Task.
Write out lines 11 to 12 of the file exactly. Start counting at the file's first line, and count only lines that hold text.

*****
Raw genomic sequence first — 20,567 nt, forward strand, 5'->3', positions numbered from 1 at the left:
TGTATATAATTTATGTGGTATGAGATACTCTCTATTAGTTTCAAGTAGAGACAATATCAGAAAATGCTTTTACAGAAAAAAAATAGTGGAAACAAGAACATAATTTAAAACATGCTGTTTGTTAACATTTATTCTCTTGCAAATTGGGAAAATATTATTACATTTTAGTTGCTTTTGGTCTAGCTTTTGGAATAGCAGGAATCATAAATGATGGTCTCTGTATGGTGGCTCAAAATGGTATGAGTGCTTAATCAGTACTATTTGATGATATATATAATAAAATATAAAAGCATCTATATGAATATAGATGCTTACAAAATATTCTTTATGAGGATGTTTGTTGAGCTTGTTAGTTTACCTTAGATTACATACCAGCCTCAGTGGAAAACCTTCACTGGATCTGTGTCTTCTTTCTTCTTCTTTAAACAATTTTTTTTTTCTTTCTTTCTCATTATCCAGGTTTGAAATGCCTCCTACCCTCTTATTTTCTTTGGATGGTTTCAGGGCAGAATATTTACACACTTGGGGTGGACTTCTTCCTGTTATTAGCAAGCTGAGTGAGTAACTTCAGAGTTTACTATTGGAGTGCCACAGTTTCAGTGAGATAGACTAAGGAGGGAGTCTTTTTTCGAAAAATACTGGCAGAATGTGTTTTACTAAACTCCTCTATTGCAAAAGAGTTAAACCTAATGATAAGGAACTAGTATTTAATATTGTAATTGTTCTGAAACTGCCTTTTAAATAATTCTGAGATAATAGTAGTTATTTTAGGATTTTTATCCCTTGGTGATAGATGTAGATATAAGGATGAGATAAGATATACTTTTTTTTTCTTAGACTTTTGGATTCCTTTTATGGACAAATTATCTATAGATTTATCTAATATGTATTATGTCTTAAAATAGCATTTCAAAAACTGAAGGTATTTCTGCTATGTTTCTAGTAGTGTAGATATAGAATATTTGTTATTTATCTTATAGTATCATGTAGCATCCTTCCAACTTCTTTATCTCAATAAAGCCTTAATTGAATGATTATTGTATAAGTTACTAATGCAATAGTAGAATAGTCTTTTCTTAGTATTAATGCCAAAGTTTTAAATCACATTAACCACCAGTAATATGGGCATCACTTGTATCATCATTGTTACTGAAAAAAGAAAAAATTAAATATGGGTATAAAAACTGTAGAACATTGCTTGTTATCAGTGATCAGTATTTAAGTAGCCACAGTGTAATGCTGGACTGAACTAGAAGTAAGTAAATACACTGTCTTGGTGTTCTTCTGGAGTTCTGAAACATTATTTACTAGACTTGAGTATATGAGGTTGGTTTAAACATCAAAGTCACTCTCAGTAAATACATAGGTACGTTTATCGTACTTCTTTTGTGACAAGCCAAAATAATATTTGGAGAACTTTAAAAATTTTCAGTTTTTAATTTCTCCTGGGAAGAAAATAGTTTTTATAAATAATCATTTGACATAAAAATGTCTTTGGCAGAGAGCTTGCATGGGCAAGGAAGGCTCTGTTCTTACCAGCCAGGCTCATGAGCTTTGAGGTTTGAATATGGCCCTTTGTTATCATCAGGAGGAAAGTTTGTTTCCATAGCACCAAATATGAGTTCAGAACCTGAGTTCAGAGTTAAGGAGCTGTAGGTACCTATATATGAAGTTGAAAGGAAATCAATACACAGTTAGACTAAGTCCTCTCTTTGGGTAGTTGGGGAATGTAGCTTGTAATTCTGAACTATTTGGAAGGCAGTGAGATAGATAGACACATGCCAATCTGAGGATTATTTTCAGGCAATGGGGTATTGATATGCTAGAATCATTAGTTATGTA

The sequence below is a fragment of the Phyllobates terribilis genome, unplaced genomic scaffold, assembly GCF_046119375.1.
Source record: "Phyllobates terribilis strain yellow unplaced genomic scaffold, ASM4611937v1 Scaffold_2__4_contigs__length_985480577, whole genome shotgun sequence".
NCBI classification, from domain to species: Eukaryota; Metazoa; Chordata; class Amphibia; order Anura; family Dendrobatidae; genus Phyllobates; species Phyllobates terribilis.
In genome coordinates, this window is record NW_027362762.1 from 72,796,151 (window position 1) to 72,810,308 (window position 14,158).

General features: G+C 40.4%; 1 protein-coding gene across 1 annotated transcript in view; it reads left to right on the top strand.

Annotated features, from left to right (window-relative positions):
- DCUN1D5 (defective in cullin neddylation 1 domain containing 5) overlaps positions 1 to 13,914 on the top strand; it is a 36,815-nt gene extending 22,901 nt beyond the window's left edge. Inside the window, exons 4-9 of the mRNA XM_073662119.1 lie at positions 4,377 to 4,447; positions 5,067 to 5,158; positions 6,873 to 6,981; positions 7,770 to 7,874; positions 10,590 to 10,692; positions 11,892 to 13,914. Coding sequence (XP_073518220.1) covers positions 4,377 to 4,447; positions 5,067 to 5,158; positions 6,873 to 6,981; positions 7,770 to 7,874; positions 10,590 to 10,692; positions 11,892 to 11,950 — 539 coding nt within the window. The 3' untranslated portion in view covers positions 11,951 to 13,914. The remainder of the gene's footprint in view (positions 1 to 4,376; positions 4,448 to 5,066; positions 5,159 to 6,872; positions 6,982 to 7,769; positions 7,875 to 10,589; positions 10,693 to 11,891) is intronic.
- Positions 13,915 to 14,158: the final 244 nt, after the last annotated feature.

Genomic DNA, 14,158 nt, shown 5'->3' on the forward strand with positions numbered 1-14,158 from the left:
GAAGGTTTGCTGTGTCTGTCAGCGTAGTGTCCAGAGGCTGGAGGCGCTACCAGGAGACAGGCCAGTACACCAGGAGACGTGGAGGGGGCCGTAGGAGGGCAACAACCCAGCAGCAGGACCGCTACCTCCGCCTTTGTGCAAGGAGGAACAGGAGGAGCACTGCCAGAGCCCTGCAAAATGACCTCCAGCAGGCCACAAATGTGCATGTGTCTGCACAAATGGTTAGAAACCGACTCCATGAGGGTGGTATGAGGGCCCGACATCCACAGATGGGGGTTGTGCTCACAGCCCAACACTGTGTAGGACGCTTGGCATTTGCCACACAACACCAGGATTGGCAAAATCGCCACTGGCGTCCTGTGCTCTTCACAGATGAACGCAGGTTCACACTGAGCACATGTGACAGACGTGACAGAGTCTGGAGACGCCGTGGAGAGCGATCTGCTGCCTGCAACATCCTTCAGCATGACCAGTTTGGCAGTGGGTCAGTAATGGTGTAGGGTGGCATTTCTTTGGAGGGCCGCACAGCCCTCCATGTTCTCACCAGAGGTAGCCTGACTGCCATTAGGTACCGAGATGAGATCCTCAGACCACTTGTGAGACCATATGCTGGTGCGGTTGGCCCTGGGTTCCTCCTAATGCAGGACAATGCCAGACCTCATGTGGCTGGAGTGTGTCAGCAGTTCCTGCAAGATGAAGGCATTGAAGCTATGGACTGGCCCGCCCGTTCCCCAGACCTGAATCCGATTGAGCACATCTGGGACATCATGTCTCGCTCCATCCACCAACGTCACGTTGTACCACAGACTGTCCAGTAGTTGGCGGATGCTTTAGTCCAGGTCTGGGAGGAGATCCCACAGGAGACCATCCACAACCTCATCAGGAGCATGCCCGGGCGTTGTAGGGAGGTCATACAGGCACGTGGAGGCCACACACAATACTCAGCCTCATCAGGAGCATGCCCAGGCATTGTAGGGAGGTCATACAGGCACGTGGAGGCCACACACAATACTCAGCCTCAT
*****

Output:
Genomic DNA, 14,158 nt, shown 5'->3' on the forward strand with positions numbered 1-14,158 from the left:
GAAGGTTTGCTGTGTCTGTCAGCGTAGTGTCCAGAGGCTGGAGGCGCTACCAGGAGACAGGCCAGTACACCAGGAGACGTGGAGGGGGCCGTAGGAGGGCAACAACCCAGCAGCAGGACCGCTACCTCCGCCTTTGTGCAAGGAGGAACAGGAGGAGCACTGCCAGAGCCCTGCAAAATGACCTCCAGCAGGCCACAAATGTGCATGTGTCTGCACAAATGGTTAGAAACCGACTCCATGAGGGTGGTATGAGGGCCCGACATCCACAGATGGGGGTTGTGCTCACAGCCCAACACTGTGTAGGACGCTTGGCATTTGCCACACAACACCAGGATTGGCAAAATCGCCACTGGCGTCCTGTGCTCTTCACAGATGAACGCAGGTTCACACTGAGCACATGTGACAGACGTGACAGAGTCTGGAGACGCCGTGGAGAGCGATCTGCTGCCTGCAACATCCTTCAGCATGACCAGTTTGGCAGTGGGTCAGTAATGGTGTAGGGTGGCATTTCTTTGGAGGGCCGCACAGCCCTCCATGTTCTCACCAGAGGTAGCCTGACTGCCATTAGGTACCGAGATGAGATCCTCAGACCACTTGTGAGACCATATGCTGGTGCGGTTGGCCCTGGGTTCCTCCTAATGCAGGACAATGCCAGACCTCATGTGGCTGGAGTGTGTCAGCAGTTCCTGCAAGATGAAGGCATTGAAGCTATGGACTGGCCCGCCCGTTCCCCAGACCTGAATCCGATTGAGCACATCTGGGACATCATGTCTCGCTCCATCCACCAACGTCACGTTGTACCACAGACTGTCCAGTAGTTGGCGGATGCTTTAGTCCAGGTCTGGGAGGAGATCCCACAGGAGACCATCCACAACCTCATCAGGAGCATGCCCGGGCGTTGTAGGGAGGTCATACAGGCACGTGGAGGCCACACACAATACTCAGCCTCATCAGGAGCATGCCCAGGCATTGTAGGGAGGTCATACAGGCACGTGGAGGCCACACACAATACTCAGCCTCAT